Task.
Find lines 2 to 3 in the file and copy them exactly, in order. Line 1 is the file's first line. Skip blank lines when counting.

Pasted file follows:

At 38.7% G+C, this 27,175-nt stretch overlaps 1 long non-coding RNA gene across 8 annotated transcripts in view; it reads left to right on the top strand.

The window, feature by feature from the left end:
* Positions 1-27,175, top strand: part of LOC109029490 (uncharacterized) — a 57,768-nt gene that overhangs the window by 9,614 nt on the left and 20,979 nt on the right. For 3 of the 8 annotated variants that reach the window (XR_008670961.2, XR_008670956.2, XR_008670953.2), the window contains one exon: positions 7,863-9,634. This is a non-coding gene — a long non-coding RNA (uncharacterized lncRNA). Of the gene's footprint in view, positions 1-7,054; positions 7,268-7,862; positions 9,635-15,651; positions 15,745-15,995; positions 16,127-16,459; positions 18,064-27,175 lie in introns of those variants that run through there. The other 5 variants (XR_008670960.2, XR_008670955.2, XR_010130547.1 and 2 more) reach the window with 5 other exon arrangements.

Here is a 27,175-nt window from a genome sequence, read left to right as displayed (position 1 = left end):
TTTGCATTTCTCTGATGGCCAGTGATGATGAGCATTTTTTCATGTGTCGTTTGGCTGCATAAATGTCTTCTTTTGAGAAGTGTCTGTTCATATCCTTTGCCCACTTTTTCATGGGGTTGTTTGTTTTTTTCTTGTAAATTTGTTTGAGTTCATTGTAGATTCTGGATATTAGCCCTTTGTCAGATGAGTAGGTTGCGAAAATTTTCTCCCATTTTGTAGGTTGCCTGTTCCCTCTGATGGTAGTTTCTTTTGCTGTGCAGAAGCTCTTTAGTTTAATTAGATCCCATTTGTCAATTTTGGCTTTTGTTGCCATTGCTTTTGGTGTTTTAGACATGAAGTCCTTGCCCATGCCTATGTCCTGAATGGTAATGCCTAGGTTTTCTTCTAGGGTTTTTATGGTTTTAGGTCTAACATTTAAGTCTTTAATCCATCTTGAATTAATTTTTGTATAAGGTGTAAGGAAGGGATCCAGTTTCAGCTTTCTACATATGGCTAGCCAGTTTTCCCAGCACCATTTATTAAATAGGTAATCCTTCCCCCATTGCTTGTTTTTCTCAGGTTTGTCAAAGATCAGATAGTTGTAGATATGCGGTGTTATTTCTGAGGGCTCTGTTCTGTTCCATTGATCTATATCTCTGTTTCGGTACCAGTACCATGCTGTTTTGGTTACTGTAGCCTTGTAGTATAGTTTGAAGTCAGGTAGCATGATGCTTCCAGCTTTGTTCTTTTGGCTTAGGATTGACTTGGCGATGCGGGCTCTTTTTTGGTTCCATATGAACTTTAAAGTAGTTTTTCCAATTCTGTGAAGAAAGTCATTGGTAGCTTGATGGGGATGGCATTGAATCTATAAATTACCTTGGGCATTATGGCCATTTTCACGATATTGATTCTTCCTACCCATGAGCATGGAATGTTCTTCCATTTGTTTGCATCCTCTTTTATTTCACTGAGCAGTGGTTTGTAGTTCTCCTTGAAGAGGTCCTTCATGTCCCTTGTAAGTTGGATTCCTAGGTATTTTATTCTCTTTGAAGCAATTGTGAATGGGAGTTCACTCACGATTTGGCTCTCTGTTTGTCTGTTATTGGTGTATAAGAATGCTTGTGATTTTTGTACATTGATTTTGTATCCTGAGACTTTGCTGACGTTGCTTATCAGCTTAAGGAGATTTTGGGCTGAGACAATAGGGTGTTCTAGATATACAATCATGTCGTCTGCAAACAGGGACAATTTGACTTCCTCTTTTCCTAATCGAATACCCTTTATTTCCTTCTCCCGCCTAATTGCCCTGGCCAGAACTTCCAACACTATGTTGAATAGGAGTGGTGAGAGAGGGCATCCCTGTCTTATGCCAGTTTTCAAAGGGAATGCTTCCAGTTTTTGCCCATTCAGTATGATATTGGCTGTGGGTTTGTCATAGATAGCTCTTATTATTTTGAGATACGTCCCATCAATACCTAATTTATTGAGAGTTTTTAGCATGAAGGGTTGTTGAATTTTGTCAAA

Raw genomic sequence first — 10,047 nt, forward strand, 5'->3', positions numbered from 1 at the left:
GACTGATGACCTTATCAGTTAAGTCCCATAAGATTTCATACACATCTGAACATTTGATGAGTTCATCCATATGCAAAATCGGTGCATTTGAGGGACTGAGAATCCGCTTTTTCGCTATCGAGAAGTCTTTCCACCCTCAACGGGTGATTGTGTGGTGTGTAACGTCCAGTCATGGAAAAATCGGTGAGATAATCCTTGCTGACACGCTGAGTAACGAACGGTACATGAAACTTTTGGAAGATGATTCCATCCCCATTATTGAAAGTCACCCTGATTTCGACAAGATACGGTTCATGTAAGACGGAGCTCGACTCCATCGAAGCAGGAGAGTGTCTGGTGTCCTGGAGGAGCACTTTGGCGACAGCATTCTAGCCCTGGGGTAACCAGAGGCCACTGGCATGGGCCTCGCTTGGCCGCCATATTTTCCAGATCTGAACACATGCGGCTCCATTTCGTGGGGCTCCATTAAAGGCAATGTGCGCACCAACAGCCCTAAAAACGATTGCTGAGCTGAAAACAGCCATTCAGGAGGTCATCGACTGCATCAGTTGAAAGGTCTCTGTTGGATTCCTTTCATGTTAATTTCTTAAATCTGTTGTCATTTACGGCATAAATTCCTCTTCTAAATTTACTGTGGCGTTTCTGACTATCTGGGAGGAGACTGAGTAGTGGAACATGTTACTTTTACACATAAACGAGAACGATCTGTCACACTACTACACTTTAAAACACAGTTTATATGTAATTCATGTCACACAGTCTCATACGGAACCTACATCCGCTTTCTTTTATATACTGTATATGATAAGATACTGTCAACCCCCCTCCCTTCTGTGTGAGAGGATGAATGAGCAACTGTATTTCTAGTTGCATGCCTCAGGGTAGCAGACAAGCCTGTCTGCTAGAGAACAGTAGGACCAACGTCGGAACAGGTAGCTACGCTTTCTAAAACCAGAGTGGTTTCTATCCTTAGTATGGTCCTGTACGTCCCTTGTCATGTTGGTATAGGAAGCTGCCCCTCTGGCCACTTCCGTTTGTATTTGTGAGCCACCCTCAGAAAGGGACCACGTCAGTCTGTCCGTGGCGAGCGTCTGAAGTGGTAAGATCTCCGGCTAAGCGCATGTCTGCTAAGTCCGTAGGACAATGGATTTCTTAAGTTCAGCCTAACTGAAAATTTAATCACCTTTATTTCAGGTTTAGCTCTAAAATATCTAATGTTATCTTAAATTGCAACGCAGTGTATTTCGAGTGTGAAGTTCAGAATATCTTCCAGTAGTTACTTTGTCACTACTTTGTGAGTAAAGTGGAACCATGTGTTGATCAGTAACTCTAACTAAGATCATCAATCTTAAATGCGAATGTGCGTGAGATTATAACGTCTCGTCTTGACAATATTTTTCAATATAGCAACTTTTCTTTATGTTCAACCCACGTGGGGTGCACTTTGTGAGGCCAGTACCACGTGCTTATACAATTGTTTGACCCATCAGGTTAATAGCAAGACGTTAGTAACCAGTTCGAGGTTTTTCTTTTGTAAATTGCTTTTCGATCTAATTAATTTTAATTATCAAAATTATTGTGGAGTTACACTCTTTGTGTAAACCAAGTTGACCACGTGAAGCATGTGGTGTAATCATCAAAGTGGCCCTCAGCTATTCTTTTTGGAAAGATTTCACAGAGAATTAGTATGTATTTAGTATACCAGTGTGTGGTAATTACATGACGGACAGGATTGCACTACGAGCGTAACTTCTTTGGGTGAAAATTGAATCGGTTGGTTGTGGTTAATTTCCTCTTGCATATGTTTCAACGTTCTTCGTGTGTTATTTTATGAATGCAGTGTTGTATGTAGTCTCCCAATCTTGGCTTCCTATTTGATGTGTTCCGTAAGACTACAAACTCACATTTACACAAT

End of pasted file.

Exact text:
The window, feature by feature from the left end:
* Positions 1-27,175, top strand: part of LOC109029490 (uncharacterized) — a 57,768-nt gene that overhangs the window by 9,614 nt on the left and 20,979 nt on the right. For 3 of the 8 annotated variants that reach the window (XR_008670961.2, XR_008670956.2, XR_008670953.2), the window contains one exon: positions 7,863-9,634. This is a non-coding gene — a long non-coding RNA (uncharacterized lncRNA). Of the gene's footprint in view, positions 1-7,054; positions 7,268-7,862; positions 9,635-15,651; positions 15,745-15,995; positions 16,127-16,459; positions 18,064-27,175 lie in introns of those variants that run through there. The other 5 variants (XR_008670960.2, XR_008670955.2, XR_010130547.1 and 2 more) reach the window with 5 other exon arrangements.